In the wake of yet another tragedy yesterday, after yet another clash of ideologies that has resulted in violence, many Church leaders have called upon all Christians to “build bridges.” Taken at face value, who can argue with that from a Christian perspective? We are called to love our enemy, to include those who are different from us, to welcome the stranger, and to forgive those who offend us. Of course we are supposed to build bridges, we say.
But that’s not what I’m going to do. At least, not in the way that it’s normally meant.
You see, a bridge is a wonderful structure that connects two isolated areas and allows people to travel freely from one side to another. Generally, this is a good thing, as people who would otherwise never encounter each other are able to come together in the middle—maybe even go to the other side—to learn from someone else’s perspective before returning to their own side. When dealing with different, but logical, positions on a particular topic, this is absolutely where Christians need to be, bringing together people of different faiths, political stances, and cultures to build a better world.
Emphasis on the logical.
In the case of white supremacy, I will not meet in the middle. In the case of any systemic hatred, bigotry, exclusion, suppression, violence, and terror, acts and ideologies not concerned with seeking the truth, building a peaceful society, or living with equitable justice, I will not go to the other side. As nice as “building bridges” sounds in an official statement or tweet, it makes little sense when we are dealing with objectively evil platforms. As Christians, we are not called to compromise or meet in the middle as a general rule. The middle ground is not always the right answer. We are called to justice, to protecting the inalienable human dignity of each person, to upholding the values of the kingdom of God, and to standing against evil in unwavering ways. How can we “build bridges” with harmful and violent ideologies? We would never compromise on our stance that life begins at conception. We would never meet in the middle about God’s love for all people, especially the poor.
But that’s what some are suggesting. One Church leader put out a statement yesterday saying, “I pray that those men and women on both sides can talk and seek solutions to their differences respectfully.” And normally, say, in the case of a fight between the Republicans and Democrats, I can see this as an appropriate statement: both sides have their points, and both sides can learn from one another. But how exactly, I might ask, is a person of color supposed to “seek solutions to their differences” with a white supremacist? How exactly are we supposed to learn from someone who wants nothing more than the reduction of rights, enslavement, deportation, or even execution of all people of color, homosexuals, Catholics (yes, we are not welcome), and immigrants? Sometimes, we are not dealing with a situation in which “both sides” have something to learn and “both sides” are equally at fault, and leaders who try to play the middle ground and appear balanced actually betray the very Gospel life they are entrusted to lead.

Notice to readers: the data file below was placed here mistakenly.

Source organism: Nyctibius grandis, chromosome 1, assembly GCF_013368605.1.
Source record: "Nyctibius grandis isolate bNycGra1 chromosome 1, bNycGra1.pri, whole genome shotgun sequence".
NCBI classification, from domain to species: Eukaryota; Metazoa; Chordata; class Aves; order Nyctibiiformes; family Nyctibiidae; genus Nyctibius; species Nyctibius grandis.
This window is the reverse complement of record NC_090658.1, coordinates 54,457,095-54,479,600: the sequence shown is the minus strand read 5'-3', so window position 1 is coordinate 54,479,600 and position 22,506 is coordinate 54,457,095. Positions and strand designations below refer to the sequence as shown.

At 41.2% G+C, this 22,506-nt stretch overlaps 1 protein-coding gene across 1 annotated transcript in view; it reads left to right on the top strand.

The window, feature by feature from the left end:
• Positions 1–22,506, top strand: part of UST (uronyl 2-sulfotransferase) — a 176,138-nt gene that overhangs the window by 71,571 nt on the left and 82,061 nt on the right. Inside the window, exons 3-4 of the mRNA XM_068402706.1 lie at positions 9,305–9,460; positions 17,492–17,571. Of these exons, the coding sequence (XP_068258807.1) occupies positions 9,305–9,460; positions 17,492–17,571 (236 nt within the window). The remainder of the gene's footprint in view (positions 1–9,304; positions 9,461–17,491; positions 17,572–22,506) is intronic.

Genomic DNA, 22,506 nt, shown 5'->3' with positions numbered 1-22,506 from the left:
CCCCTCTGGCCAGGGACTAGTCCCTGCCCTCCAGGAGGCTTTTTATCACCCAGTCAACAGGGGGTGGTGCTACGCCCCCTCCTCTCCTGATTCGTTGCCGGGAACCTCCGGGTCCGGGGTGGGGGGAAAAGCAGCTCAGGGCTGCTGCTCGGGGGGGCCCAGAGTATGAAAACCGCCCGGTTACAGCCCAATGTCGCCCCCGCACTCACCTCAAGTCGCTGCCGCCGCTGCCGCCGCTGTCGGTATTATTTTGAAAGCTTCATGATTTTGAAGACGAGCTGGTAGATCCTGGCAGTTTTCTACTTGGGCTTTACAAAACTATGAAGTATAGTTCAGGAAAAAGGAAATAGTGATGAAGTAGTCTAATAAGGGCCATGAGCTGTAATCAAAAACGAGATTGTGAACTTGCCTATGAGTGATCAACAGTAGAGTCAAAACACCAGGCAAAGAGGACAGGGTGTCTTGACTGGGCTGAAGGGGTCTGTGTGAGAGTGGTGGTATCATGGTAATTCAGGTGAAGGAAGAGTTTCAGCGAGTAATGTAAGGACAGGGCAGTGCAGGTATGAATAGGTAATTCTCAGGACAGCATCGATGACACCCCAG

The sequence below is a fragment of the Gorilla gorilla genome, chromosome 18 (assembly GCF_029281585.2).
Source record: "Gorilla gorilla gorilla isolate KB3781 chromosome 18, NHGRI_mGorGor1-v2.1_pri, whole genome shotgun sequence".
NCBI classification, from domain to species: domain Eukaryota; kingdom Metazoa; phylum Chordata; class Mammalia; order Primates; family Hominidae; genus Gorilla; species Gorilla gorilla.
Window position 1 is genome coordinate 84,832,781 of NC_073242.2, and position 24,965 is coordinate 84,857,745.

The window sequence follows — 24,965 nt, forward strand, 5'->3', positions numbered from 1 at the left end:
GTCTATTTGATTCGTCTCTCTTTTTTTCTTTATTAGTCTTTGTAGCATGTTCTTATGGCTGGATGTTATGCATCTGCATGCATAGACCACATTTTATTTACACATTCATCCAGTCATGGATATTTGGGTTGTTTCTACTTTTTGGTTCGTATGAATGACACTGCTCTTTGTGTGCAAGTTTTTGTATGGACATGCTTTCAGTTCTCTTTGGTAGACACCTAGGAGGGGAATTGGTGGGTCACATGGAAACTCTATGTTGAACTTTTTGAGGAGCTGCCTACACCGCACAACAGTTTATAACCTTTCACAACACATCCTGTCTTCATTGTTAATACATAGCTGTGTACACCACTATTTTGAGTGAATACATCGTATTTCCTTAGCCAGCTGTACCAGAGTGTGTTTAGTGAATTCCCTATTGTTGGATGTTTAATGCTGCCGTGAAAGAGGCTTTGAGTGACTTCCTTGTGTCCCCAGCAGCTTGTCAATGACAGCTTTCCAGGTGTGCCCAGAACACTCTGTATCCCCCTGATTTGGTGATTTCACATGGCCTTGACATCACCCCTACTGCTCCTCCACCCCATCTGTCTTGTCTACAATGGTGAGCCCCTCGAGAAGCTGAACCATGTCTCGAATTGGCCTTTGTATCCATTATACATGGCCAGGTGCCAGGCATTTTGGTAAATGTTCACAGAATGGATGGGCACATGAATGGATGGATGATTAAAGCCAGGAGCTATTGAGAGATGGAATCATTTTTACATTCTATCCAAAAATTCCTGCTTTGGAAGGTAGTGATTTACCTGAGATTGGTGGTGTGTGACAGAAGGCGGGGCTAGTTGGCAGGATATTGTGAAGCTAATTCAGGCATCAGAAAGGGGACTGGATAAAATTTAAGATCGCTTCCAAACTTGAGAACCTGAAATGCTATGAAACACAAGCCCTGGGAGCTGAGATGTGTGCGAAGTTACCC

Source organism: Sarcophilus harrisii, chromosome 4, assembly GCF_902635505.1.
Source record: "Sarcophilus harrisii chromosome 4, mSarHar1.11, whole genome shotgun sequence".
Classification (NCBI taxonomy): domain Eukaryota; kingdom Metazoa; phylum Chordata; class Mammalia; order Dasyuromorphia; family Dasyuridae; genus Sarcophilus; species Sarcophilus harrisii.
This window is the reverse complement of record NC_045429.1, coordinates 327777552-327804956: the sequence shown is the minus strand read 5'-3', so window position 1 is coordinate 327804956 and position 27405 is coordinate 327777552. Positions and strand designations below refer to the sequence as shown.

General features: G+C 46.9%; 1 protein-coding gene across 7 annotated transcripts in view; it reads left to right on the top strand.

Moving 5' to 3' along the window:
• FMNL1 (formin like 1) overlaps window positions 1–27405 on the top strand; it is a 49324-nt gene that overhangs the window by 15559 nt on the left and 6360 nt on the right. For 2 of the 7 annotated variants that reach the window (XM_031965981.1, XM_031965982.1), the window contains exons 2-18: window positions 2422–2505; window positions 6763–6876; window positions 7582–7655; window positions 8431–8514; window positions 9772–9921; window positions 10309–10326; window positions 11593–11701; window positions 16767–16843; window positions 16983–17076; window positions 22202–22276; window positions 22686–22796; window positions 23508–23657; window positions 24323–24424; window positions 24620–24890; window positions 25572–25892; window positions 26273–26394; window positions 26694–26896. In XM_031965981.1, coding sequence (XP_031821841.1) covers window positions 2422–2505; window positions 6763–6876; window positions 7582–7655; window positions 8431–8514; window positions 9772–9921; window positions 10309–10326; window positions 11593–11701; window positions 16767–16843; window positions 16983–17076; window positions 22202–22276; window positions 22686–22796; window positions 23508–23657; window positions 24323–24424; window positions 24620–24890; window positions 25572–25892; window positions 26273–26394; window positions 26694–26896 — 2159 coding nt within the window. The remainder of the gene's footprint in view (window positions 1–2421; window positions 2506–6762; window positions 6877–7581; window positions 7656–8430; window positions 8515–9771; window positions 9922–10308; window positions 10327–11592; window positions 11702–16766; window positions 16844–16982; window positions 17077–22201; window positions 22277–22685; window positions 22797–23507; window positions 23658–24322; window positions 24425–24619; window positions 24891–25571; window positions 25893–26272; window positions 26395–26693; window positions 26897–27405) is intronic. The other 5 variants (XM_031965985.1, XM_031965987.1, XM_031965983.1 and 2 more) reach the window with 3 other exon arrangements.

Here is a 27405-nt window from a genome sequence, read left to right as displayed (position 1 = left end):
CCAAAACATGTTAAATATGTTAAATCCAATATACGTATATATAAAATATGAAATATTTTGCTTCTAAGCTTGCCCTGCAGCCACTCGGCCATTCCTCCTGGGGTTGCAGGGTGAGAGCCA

Sometimes, there is just no bridge to be built with that ideology, and I won’t try.
But that doesn’t mean that I’m building a wall or condemning people with heinous perspectives. No, as a Christian, I am always called to love my enemy no matter how destructive their ideology is. And in fact, I will “build bridges” to anyone who holds such beliefs. But these bridges are not meant for us to learn from each other and then return to our normal ways of life. No, in cases of objective evil and destructive behavior, we are called to build bridges to free people from the evil that surrounds them. Rather than offering free passage back and forth, this bridge is meant to get people off of the exclusive and destructive island they are on, to live with more love, peace, and inclusivity than they are capable of right now.
If we truly love someone as Jesus loves them, caring intimately about their soul and their place in the kingdom, letting them continue down a road of hatred and “respecting” the fact that they have a different belief is not enough. The kingdom of God is many things but it is not filled with hatred and bigotry, and it does not allow people who want to dominate others or be supreme. If we really want to love as Jesus did, we need to reach out to them—not to affirm what they think or do—but to affirm their inalienable human dignity and rightful place with God so to offer them another path than they have chosen.
But that path does not have to be our path. They do not need to be Christians or have any faith at all. They do not need to share the same political beliefs with us or like the same sports teams. For those situations, more bridges, with greater humility and openness on our part will be needed. But in cases of major affronts to the human family, in the case of racism, sexism, homophobia, xenophobia, or any other systemic hatred, bigotry, exclusion, suppression, violence, or terror, we cannot waiver as Christians and we cannot meet in the middle. The only bridge we can build in good conscience is one that helps our brother and sister free from the destruction all around them.
Looking around the world and mourning over recent events, I’d say we need a few more bridge builders like that.